It is recommended that anyone looking to work on an aerial lift has the most recent OSHA compliant instruction. is a great place to get started.

What jobs are aerial lifts used for?

Basically, anything that involves an elevated workspace. Painters, maintenance workers, construction personnel, even security (police, surveillance, etc.) use aerial lifts on a daily basis.

Can a boom lift be used as a crane?

OSHA guidelines prohibit the use of a boom lift as a crane. A boom lift and crane are used for different jobs and are designed to handle specific tasks. If you use a boom lift as a crane, you’re putting personal safety at risk – and the safety of your co-workers.

Is a bucket truck an aerial lift?

Yes, a bucket truck is just another type of aerial lift. With CMO’s training, your employees will know how to operate all types of aerial lifts, including bucket trucks.

Doesn’t it get windy up there?

As a matter of fact, it does! Dealing with the wind, weather and other special circumstances are just some of the things an aerial lift worker is faced with. Our training material at is designed to give workers the skills and knowledge necessary to deal with all sorts of hazards and difficult working conditions while on an aerial lift – including dealing with windy conditions.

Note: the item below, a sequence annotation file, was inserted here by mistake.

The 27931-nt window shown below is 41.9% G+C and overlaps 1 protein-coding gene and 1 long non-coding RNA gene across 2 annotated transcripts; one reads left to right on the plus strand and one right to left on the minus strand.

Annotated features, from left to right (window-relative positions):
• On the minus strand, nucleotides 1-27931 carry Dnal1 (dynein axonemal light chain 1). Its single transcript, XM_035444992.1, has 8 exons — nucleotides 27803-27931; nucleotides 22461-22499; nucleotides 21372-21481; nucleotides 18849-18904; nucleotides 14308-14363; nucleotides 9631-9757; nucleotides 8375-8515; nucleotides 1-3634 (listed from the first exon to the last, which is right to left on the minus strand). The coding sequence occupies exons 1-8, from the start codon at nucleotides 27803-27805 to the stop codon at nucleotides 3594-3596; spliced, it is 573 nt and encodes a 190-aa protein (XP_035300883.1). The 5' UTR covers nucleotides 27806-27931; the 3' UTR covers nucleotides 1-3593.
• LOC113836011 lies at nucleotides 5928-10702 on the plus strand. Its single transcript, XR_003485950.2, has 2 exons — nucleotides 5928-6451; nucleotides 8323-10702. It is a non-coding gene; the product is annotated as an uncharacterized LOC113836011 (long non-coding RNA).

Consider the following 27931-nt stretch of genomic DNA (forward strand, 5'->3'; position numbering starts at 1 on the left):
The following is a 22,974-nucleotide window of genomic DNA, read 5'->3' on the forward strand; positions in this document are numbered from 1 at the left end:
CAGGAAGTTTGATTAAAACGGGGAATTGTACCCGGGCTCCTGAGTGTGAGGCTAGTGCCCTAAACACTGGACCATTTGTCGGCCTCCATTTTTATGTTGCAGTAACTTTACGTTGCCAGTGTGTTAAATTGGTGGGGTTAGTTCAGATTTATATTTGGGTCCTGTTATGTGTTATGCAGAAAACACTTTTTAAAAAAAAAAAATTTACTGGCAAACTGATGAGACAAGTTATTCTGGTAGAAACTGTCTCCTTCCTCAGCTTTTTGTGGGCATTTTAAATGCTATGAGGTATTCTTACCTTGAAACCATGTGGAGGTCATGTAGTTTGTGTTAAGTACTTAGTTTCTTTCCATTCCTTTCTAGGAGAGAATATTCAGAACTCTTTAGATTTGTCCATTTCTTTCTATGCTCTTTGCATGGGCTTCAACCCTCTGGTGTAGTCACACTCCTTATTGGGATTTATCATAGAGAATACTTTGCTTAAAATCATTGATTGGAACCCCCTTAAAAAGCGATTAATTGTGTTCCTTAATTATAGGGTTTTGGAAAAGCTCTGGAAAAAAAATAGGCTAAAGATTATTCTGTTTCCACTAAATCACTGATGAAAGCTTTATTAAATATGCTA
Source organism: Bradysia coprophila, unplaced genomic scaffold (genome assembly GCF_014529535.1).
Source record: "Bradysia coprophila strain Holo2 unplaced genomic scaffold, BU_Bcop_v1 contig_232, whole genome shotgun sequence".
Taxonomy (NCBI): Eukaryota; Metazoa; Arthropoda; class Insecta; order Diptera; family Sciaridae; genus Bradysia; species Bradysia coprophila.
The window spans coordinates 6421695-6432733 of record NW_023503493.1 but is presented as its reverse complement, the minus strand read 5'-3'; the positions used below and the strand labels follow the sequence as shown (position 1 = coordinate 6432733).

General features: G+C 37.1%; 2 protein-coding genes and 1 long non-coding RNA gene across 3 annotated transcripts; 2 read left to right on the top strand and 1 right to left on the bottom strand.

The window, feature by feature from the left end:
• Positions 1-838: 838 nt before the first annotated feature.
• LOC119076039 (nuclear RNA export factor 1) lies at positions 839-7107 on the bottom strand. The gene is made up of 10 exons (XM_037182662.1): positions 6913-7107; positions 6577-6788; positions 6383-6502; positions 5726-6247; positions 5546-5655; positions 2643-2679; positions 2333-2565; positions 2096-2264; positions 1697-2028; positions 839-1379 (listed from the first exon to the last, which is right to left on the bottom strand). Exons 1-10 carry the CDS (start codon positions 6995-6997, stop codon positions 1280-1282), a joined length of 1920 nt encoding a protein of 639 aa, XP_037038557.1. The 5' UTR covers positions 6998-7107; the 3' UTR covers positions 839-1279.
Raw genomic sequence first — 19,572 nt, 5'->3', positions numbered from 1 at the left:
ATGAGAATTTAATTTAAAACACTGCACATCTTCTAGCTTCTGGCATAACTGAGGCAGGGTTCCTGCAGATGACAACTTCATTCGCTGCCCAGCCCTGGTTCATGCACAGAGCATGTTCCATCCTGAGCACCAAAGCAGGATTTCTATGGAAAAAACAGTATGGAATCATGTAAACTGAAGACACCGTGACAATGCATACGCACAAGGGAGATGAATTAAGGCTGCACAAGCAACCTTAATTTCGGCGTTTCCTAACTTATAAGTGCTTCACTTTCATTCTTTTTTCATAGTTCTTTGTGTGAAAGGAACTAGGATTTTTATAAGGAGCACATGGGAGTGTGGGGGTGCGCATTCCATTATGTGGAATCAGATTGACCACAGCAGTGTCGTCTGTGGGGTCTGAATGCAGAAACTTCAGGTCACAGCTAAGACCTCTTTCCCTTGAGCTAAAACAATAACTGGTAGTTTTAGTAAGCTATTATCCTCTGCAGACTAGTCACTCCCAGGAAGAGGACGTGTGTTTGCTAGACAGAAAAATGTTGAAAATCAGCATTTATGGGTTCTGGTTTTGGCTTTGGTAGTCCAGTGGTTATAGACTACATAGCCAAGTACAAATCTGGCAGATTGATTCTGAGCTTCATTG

When should an aerial lift be used instead of a ladder?

There are many different circumstances where an aerial lift is preferable over a ladder. Aerial lifts are more mobile than ladders and can hold more weight. What’s more, they can also accommodate fall protection equipment. Plus, aerial lifts are stronger and more stable than ladders. For a variety of on-the-job tasks, recommends aerial lifts instead of ladders.

when to use an aerial lift or a ladder

Does an aerial lift worker make good money?

Because the job has risks from falling and other hazards, aerial lift workers usually make a higher hourly rate than other workers. Of course, it depends on the employer, type of work, union considerations and other factors. Perhaps the biggest factor that determines an aerial lift worker’s pay is the local job market.